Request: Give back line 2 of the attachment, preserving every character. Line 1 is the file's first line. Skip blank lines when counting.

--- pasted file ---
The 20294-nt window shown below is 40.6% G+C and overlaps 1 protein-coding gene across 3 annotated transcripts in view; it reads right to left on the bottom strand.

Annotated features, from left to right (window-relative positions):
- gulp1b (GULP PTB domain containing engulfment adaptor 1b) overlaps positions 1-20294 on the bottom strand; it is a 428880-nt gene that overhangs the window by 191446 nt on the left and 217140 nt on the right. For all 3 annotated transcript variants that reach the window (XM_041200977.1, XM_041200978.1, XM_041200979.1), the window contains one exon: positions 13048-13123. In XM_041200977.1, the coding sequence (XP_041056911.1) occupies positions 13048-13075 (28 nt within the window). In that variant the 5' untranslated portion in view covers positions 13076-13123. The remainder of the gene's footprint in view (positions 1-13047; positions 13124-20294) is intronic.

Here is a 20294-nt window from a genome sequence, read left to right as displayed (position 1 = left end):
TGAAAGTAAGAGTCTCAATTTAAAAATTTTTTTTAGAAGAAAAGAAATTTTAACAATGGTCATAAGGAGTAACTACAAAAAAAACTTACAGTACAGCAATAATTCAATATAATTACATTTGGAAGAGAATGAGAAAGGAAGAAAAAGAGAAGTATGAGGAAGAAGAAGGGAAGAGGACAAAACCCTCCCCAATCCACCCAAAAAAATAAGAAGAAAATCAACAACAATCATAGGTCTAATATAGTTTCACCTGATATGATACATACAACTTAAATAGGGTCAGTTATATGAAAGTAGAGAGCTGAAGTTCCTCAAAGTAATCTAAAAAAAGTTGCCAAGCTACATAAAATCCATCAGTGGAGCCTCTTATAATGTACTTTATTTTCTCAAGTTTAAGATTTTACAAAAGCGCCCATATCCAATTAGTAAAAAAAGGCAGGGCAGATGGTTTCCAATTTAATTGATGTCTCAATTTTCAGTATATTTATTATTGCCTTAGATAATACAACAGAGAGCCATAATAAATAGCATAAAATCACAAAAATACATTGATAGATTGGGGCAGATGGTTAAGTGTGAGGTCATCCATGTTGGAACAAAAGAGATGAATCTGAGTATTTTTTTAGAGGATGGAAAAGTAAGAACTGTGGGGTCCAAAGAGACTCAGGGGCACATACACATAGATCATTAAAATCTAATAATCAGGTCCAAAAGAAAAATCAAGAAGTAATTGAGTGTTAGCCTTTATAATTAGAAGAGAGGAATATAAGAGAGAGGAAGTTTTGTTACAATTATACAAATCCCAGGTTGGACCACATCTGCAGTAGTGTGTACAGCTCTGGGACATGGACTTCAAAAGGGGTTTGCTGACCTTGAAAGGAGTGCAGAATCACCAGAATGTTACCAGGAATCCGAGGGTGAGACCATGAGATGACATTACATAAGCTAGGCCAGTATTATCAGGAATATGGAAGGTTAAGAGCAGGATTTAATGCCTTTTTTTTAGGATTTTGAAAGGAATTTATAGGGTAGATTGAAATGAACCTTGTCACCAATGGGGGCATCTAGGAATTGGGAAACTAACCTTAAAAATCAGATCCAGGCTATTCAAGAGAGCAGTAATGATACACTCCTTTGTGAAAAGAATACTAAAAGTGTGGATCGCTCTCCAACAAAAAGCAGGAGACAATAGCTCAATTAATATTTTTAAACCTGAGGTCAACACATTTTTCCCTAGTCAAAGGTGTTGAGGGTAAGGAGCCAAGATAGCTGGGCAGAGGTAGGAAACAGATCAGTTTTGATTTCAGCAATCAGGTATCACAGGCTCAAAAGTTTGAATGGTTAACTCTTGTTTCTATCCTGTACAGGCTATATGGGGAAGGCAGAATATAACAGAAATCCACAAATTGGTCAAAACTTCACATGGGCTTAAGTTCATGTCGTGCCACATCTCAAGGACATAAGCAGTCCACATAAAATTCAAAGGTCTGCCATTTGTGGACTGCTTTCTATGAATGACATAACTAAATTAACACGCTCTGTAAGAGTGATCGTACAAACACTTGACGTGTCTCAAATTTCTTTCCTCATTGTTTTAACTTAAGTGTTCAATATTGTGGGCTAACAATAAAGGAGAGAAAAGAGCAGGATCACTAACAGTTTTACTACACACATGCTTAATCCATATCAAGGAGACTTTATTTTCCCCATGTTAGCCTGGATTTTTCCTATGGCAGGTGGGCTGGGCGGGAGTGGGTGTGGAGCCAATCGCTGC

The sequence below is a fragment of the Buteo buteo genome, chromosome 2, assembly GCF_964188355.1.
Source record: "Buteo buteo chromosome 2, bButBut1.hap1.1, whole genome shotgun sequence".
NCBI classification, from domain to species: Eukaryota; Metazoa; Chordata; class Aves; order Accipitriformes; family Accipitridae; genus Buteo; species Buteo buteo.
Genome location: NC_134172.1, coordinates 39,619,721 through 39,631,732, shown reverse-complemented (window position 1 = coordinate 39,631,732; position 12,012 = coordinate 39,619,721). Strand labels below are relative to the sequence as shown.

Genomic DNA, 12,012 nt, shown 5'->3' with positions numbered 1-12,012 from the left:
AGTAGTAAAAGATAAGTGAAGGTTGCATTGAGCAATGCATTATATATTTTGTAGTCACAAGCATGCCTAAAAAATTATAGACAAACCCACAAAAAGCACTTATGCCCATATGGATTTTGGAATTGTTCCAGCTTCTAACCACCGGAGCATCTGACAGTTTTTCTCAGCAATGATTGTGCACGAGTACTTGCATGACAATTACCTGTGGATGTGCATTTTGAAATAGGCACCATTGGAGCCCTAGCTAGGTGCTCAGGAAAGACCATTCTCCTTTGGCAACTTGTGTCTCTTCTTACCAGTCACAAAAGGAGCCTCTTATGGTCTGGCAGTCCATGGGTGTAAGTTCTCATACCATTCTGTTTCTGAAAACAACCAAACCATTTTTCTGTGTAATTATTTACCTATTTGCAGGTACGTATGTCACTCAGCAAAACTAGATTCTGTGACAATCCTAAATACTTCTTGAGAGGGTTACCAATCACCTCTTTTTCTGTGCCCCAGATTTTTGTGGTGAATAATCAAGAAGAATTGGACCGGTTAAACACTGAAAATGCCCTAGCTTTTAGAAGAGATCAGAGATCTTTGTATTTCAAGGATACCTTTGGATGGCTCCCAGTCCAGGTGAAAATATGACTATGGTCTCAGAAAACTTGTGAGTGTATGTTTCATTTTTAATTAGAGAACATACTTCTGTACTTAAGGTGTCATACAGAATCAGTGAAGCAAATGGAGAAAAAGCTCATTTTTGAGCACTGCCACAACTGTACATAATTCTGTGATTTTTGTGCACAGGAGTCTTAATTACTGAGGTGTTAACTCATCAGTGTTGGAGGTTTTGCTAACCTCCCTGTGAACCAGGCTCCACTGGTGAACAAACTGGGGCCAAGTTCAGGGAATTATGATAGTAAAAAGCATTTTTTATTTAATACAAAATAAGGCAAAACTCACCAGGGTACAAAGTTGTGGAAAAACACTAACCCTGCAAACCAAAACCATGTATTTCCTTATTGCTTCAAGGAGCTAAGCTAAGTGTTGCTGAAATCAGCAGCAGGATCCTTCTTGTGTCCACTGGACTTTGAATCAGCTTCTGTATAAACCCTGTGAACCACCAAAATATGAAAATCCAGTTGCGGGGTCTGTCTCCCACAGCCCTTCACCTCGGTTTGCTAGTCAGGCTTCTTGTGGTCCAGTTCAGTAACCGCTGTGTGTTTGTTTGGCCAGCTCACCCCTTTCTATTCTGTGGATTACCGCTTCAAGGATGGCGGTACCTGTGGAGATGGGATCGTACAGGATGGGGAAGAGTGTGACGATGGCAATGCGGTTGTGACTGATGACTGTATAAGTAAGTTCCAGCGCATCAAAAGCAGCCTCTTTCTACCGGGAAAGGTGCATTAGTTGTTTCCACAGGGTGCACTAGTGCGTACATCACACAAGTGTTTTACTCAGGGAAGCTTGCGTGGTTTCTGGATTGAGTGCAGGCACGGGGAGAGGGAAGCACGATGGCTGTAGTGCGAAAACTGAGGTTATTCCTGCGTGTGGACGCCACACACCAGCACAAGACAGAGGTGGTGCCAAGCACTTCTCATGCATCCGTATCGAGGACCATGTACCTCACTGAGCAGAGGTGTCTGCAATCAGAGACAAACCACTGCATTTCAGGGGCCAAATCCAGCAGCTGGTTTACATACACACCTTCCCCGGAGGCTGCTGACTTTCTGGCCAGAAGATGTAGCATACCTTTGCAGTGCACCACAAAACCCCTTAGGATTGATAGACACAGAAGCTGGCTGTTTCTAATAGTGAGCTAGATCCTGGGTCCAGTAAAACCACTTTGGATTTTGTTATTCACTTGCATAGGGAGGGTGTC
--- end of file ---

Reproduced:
Annotated features, from left to right (window-relative positions):